Richmond is now nationally celebrated for its community policing tactics —but it wasn’t always this way. In the nearly 10 years since Richmond Police Chief Chris Magnus took the job as the city’s lead cop, the homicide rate plummeted and relations between the community and the police department significantly improved.
Now, as one of four final applicants under consideration for police chief in Tucson, Arizona, Richmond’s most celebrated officer might be on his way to a new chapter in his career.
“I really love Richmond and to even contemplate leaving here…was extremely difficult,” Magnus said. But, he conceded “…sometimes it's time for a new set of challenges. Tucson seems like an interesting, progressive, city with its own set of complex issues.”
Tucson, with a population nearly five times that of Richmond, would provide Magnus a larger staff, more resources, and an opportunity to move ahead in his career.
“I like to challenge myself, continue to grow, and gain new knowledge [and] experience as a police administrator, and do my best to influence the policing field,” said Magnus.
Magnus has been hailed for the work he’s done to spur improved relations between the community and police in Richmond. He was even brought to Ferguson, Missouri to advise their police department on how to work with the community after the outrage sparked by the officer-involved death of the unarmed teenager Michael Brown.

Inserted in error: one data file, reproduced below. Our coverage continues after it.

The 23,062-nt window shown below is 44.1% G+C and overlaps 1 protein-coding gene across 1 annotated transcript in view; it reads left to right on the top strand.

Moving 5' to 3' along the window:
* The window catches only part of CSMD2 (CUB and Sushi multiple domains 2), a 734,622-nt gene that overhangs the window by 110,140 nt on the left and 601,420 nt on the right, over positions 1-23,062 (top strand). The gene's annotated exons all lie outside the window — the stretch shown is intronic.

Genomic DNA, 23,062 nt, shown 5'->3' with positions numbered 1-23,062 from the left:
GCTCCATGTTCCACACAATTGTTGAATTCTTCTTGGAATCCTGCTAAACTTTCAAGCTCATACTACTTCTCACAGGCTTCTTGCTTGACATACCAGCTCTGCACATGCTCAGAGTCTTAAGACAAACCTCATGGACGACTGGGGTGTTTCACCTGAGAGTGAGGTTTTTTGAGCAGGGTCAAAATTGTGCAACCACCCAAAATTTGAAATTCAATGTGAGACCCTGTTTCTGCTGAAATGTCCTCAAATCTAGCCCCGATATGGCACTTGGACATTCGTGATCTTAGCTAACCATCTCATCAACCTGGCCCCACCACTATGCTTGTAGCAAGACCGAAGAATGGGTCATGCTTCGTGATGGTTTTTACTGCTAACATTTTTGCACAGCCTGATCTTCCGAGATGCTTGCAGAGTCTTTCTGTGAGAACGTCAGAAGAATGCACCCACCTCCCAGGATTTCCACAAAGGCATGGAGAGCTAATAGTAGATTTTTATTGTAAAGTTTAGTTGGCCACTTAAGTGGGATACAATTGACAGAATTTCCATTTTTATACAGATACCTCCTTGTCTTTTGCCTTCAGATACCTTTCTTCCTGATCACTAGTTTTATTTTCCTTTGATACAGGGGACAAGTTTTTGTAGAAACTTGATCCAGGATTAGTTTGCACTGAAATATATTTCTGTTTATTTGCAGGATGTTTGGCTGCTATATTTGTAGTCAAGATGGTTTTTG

Though Magnus has been celebrated nationally, at home the police chief has faced criticism recently for how his department is handling the aftermath of an officer-involved shooting that left an unarmed Richard “Pedie” Perez dead in September 2014. This was the first officer-involved fatal shooting in Richmond in seven years.
“[Chief Magnus] is moving on to greener pastures while the getting’s good,” said Rick Perez, the victim’s father, recently. “He doesn’t want to deal with this serious blemish that’s on the city.”
The Richmond Police Chief thinks that he has a lot to offer Tucson, but knows that he would still be happy in Richmond if not offered the new position. “I think I could be an asset to them and enjoy the experience if they decide I am the ‘right fit,’” Magnus said. “If I'm not—I'm okay with that too, because I am entirely fine staying in Richmond.”
Magnus and the three other candidates —Larry Esquivel of San Jose, California, Malik Aziz of Dallas, Texas, and Rick Gregory of Tallahassee, Florida —will all interview with the Tucson Police Chief Appointment Advisory Committee in a public meeting on October 29.
It may be a while until the Committee makes a decision about their new police chief, so, for now, Chief Magnus is sticking around.